Skip to content

Crome Yellow

Crome Yellow – Aldous Huxley

The latest book club  discussion was on Aldous Huxley’s Crome Yellow, which stands out from becoming solely a house party novel (tales of the idle rich vaguely being creative between meals) as there are diversions provided in the form of tangential recollections, notably with baroque anecdotes about dwarfs. The chief criticism was the fact that any reading would be heightened with contextual knowledge (Lady Ottoline Morell, Dora Carrington, painter Mark Gertler and a Sackville West all recognizably feature) but without being a loyal obsessive of the Bloomsbury set and those in their wake, the story may not be that satisfying. There is nothing wrong with the novel being of its time – despite the risk it runs of being taken out of print – in fact, this is not so much of a problem when the level of parody becomes apparent. One loyal member claimed she laughed out loud at several points, but the rest of us were fairly unamused.

L.A.G. Strong wrote in 1932: “Mr. Huxley has been born too late. Seventy years ago, the great powers of his mind would have been anchored to some mighty certitude, or to some equally mighty scientific denial of a certitude. Today he searches heaven and earth for a Commandment, but searches in vain: and the lack of it reduces him, metaphorically speaking, to a man standing beside a midden, shuddering and holding his nose.” This suggests that Huxley’s contemporaries didn’t feel he really fit in either. However, despite the unfashionable themes, there are some wonderfully drawn characters, such as Mr. Scogan, who describes an “impersonal generation” of the future that will “take the place of Nature’s hideous system. In vast state incubators, rows upon rows of gravid bottles will supply the world with the population it requires. The family system will disappear; society, sapped at its very base, will have to find new foundations; and Eros, beautifully and irresponsibly free, will flit like a gay butterfly from flower to flower through a sunlit world.” This relentless, reptilian character is a well-drawn nightmare (and precursor of Brave New World) , a compellingly boring nerd who masterfully takes advantage of simpler minds at the county fair by seducing a few rustic ladies in a fortune teller’s tent.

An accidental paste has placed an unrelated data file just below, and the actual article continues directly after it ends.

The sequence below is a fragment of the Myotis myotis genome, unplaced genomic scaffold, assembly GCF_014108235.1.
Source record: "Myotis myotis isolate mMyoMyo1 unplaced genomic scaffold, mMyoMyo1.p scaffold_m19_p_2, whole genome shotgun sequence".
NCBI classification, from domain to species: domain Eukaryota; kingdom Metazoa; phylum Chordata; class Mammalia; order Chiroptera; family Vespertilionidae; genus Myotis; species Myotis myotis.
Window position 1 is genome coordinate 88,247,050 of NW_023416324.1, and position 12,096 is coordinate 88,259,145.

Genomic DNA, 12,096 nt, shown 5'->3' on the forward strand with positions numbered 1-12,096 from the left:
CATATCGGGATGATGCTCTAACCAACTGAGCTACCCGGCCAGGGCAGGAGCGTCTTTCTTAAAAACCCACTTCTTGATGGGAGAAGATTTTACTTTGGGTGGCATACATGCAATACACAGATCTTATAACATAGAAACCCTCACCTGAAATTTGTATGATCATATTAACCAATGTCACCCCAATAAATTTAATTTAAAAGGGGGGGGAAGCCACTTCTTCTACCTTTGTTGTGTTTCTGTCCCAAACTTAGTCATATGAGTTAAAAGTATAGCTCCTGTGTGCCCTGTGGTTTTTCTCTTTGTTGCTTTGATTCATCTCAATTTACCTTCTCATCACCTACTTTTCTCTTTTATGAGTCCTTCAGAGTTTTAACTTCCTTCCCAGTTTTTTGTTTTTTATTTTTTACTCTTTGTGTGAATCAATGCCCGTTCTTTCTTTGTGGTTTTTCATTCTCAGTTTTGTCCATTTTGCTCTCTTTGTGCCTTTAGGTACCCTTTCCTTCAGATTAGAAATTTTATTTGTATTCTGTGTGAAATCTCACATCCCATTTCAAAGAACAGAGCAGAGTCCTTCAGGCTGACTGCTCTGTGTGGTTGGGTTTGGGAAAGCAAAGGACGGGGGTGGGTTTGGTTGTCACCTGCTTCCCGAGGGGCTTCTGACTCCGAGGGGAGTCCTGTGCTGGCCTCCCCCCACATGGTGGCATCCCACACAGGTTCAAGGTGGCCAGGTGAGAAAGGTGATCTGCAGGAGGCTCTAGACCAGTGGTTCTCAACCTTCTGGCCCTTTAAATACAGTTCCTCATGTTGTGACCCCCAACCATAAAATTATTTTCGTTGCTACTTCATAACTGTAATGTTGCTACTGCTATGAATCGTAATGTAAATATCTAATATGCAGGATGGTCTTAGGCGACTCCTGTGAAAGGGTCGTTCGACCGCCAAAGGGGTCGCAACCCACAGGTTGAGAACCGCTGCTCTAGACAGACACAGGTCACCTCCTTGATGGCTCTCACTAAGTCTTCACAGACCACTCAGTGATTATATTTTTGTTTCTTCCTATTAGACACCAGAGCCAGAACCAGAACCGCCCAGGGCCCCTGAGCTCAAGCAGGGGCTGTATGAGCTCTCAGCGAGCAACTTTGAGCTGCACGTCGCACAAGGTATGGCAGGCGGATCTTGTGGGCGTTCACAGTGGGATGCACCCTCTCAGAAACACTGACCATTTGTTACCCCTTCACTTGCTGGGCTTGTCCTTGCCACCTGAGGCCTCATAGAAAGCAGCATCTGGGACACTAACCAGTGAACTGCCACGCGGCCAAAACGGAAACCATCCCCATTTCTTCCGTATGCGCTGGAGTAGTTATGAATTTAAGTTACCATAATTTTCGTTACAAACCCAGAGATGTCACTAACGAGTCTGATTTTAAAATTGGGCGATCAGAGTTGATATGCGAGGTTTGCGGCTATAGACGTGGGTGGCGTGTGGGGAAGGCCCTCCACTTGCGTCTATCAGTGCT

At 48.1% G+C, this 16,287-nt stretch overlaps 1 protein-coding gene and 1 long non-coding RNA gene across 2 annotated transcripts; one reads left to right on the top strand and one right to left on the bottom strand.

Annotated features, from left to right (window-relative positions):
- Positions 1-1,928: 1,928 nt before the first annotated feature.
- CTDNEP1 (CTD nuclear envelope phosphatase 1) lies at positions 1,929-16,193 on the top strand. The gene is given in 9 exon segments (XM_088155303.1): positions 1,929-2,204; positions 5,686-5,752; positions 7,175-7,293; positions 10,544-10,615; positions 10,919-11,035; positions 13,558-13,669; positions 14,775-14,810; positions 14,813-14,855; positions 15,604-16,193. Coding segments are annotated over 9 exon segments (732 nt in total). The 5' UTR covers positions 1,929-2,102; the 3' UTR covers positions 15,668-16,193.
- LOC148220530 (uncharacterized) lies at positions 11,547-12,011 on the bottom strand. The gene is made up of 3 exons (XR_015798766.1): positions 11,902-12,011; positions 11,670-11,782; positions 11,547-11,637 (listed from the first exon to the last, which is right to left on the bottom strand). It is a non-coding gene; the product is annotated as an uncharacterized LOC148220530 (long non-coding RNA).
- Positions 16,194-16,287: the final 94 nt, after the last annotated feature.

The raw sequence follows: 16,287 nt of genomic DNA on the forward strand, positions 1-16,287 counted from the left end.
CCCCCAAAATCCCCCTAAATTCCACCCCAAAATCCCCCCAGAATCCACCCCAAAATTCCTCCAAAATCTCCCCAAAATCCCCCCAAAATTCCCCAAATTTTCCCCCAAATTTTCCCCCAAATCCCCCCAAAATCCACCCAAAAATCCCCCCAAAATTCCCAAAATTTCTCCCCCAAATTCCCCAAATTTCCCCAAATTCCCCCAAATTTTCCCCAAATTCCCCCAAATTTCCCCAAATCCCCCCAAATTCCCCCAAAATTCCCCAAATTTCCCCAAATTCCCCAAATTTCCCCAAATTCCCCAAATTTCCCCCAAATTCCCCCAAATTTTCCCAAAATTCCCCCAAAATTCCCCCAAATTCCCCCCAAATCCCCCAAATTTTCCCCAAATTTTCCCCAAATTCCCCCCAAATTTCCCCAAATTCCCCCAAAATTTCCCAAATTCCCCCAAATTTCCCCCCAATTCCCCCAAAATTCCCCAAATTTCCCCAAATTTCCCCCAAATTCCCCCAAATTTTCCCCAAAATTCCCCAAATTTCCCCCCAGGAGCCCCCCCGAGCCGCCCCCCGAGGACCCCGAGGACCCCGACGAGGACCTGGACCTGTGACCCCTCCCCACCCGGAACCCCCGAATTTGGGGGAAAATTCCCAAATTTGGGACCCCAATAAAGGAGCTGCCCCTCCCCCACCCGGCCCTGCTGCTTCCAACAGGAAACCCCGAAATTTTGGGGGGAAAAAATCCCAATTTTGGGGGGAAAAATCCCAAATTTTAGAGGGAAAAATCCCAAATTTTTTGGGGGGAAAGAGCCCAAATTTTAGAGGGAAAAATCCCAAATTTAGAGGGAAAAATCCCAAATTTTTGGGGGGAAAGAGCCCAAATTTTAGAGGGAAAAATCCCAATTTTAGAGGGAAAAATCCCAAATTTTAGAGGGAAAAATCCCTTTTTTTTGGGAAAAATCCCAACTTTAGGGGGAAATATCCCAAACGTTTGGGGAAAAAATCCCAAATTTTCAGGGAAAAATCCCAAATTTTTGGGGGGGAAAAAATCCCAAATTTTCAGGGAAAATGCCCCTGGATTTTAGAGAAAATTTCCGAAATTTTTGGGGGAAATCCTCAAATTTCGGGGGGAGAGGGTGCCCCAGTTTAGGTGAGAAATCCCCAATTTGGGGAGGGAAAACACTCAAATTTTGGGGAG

This seems to be how Huxley draws you in – one minute predicting the end of days, and the next diverting you with a farce in a fairground. He is easily recognizable as the weedy lovelorn poet protagonist Denis, and yet at the same time he is also Jenny, the deaf and devastating caricaturist who laughs silently at the lot of them. This also formed the basis for many of us comparing the subject matter and execution with Waugh (more Scoop then Sword of Honour).

Huxley may not have aged well, but we all agreed he should be read besides Brave New World, that we would rather have read it than not and remained mostly entertained. We may be a tough crowd.

The Editors

%d bloggers like this: